9. RKmd macrumors newbie


    May 30, 2010
    Houston, TX
    I have a 2008 black MacBook, and as a medical student, I've been very pleased with it. In retrospect, a MacBook Air would have worked out just as well.

    Some things you may want to consider though:

    Depending on the school, your histology course may require a ridiculous amount of hard drive space for digital slides (I had 50 GB+). Make sure you have a large enough drive (or consider getting a solid state disk). I purchased an SSD about a year after I bought my MacBook for the "piece of mind" that all my important files are less likely to be lost in the event of a hard drive failure (though it's always a good idea to backup externally).

    As far as power goes, the only programs I frequently use on my MacBook (in and out of medical school) are a few web browsers, Office, iTunes, Mail, Coda, Transmit, and VLC - all of these should run very well on the Air's processor.

    The only problem you may have is virtualization. Since I don't own a Macbook Air, I really don't know how well Fusion/Parallels performs, but at Baylor Med, the only reason I have to use Windows is to speed up lecture streams using a RealPlayer plugin by Enounce (which is currently not available for OSX).

    Best of luck in beginning medical school! :)
  10. Apollo21 macrumors member


    Feb 6, 2009
    Pennsylvania, USA
    I pray that gyus is not in medical school.

    And I can't think of any reason to pay more for an Air that has less power and features than a MBP. The weight difference isn't that much—3 lbs vs. 4.5 lbs. I love my 13" MBP (from last year). 4GB of RAM is a must, though; I only have 2GB and it's very frustrating trying to use virtual machines.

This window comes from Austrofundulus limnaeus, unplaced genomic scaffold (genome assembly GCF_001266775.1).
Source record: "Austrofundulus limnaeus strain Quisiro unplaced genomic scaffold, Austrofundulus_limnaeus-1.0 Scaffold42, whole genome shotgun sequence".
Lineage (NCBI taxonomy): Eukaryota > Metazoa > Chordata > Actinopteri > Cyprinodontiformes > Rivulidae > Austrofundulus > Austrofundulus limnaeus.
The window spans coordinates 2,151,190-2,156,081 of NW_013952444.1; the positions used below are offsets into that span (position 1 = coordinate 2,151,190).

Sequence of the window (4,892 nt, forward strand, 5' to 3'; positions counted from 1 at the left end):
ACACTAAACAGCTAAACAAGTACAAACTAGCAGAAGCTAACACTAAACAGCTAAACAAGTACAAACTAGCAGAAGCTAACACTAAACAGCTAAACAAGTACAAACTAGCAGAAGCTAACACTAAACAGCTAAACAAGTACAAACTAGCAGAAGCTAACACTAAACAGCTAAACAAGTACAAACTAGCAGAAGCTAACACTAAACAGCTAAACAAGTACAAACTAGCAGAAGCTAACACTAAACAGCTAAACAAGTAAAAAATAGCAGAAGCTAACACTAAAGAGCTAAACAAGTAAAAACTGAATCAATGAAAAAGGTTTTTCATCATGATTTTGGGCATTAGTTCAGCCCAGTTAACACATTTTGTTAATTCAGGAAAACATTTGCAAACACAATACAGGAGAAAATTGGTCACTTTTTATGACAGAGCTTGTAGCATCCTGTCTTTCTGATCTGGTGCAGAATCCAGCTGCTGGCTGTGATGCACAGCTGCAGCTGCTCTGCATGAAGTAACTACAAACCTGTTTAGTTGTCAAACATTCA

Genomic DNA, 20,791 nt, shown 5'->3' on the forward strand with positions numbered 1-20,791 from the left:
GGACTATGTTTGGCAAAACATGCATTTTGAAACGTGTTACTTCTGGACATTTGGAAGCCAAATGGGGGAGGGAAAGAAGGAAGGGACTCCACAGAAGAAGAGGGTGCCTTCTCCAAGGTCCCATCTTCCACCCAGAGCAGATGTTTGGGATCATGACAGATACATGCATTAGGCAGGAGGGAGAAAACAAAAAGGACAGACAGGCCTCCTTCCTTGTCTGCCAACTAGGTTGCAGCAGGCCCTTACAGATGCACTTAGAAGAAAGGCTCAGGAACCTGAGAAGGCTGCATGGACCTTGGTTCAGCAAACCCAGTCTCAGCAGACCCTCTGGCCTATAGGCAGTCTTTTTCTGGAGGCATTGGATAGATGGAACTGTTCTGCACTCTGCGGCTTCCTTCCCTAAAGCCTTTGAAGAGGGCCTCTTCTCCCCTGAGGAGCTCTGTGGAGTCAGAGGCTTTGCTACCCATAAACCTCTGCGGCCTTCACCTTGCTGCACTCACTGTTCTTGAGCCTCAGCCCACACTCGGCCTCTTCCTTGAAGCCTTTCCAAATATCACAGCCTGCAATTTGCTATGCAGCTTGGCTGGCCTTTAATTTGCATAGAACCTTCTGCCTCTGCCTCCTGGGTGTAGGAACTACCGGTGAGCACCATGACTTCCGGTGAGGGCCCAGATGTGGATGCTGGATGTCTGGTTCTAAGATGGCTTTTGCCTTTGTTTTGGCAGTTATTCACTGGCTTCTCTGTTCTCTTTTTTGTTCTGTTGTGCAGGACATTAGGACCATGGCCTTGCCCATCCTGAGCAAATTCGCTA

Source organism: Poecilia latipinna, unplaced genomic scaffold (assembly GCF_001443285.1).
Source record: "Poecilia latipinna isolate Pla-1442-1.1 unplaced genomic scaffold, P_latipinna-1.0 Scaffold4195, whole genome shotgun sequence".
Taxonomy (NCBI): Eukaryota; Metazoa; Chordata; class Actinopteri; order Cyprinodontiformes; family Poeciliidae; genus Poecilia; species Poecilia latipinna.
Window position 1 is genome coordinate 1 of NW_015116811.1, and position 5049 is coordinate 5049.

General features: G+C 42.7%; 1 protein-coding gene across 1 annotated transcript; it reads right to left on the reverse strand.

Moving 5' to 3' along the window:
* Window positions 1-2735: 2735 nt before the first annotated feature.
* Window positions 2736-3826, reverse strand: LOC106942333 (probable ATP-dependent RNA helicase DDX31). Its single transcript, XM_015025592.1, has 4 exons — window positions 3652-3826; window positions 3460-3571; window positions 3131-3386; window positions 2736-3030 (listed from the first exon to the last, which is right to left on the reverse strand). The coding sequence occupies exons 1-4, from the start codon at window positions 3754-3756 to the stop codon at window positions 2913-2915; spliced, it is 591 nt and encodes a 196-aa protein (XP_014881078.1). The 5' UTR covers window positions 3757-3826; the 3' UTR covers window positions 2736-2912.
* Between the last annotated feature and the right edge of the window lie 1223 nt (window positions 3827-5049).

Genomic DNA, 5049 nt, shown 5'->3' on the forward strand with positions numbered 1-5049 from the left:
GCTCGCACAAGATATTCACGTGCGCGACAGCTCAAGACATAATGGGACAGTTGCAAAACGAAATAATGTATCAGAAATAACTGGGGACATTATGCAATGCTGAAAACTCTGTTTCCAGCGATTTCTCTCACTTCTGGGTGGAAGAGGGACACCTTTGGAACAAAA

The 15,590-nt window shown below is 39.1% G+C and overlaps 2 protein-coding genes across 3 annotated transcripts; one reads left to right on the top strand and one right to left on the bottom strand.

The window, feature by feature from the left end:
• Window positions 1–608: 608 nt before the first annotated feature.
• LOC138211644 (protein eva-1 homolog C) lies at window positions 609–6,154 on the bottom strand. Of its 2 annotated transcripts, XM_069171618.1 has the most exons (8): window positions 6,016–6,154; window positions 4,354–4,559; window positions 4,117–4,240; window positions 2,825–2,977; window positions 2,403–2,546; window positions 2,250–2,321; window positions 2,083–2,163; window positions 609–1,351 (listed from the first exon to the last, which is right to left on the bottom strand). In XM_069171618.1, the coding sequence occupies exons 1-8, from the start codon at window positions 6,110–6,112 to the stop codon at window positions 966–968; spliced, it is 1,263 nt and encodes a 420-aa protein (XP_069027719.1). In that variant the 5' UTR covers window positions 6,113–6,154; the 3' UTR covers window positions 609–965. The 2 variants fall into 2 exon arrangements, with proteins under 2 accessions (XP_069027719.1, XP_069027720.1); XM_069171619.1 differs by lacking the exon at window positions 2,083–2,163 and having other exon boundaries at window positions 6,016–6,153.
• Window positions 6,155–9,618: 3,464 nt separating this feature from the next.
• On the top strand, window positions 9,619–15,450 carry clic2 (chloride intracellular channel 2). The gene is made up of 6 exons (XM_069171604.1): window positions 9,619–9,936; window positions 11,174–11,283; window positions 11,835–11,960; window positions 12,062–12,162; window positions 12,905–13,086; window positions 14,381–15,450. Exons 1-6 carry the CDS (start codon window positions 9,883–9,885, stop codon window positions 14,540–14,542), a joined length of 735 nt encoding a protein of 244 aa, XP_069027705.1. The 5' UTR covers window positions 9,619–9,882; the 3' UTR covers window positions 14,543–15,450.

11. mbamd macrumors newbie

    Apr 20, 2008
    Save your (parent's) money

    I am pleased with the two plus years I have gotten out of my MBAir in spite of the early adopter hassles. There is NO way I would suggest you buy one. Zero. I will get a new one if they do a nice update at or after the WWDC but not for you, lad. You will want the integrated disc drive. You want the longer battery life. You don't really need to pay a premium for the lower weight. Do not do it.

    I run XP with Parallels and it does fine on my Air, though it does kick the fans on as it is processor intensive. I need it to get to the hospital xray system and other functions via windows. Although I am all in favor of Mac, the reality is that healthcare is still a Windows world. Our head of IT has an IPhone and an Air, but business is still business. You may want to also consider a low weight windows alternative if the carry around factor is really a big deal.
  12. pharmx macrumors regular

    Aug 31, 2009
    I think the first think you need to answer is why you even considered the Air as a viable choice to begin with. If the answer to that is weight/thinness, then you need to ask yourself if 1.5 pounds lighter is worth all the options you would lose by not going with the 13" MBP including more (and upgradeable) RAM/HD, built in optical drive, and much more connectivity choices.

    If the 1.5 pounds does make a significant difference (and it very well could depending on your circumstances), then ask yourself if a Windows 7 machine is an option, so that you may consider something like a Sony Vaio.

    Based on the things you've mentioned, I would recommend you get the 13" MBP over the Air. I think it will be light and portable enough for your needs (but only you can answer that), yet offer everything you want and are looking for in a laptop.
  13. apatel87 macrumors regular

    Mar 30, 2009
    Hi, as a med student in Chicago I can say that the 13inch MBP works best for me. I never had the need to run Windows as our histology slides are available online. I had a MB Air at one point but quickly gave it away as I saw no increase in portability. I am not sure about you but I carry my backpack all day with my textbooks and such and for me an extra 1.5 pounds didnt matter at all. However, the power that comes with that increase is significant.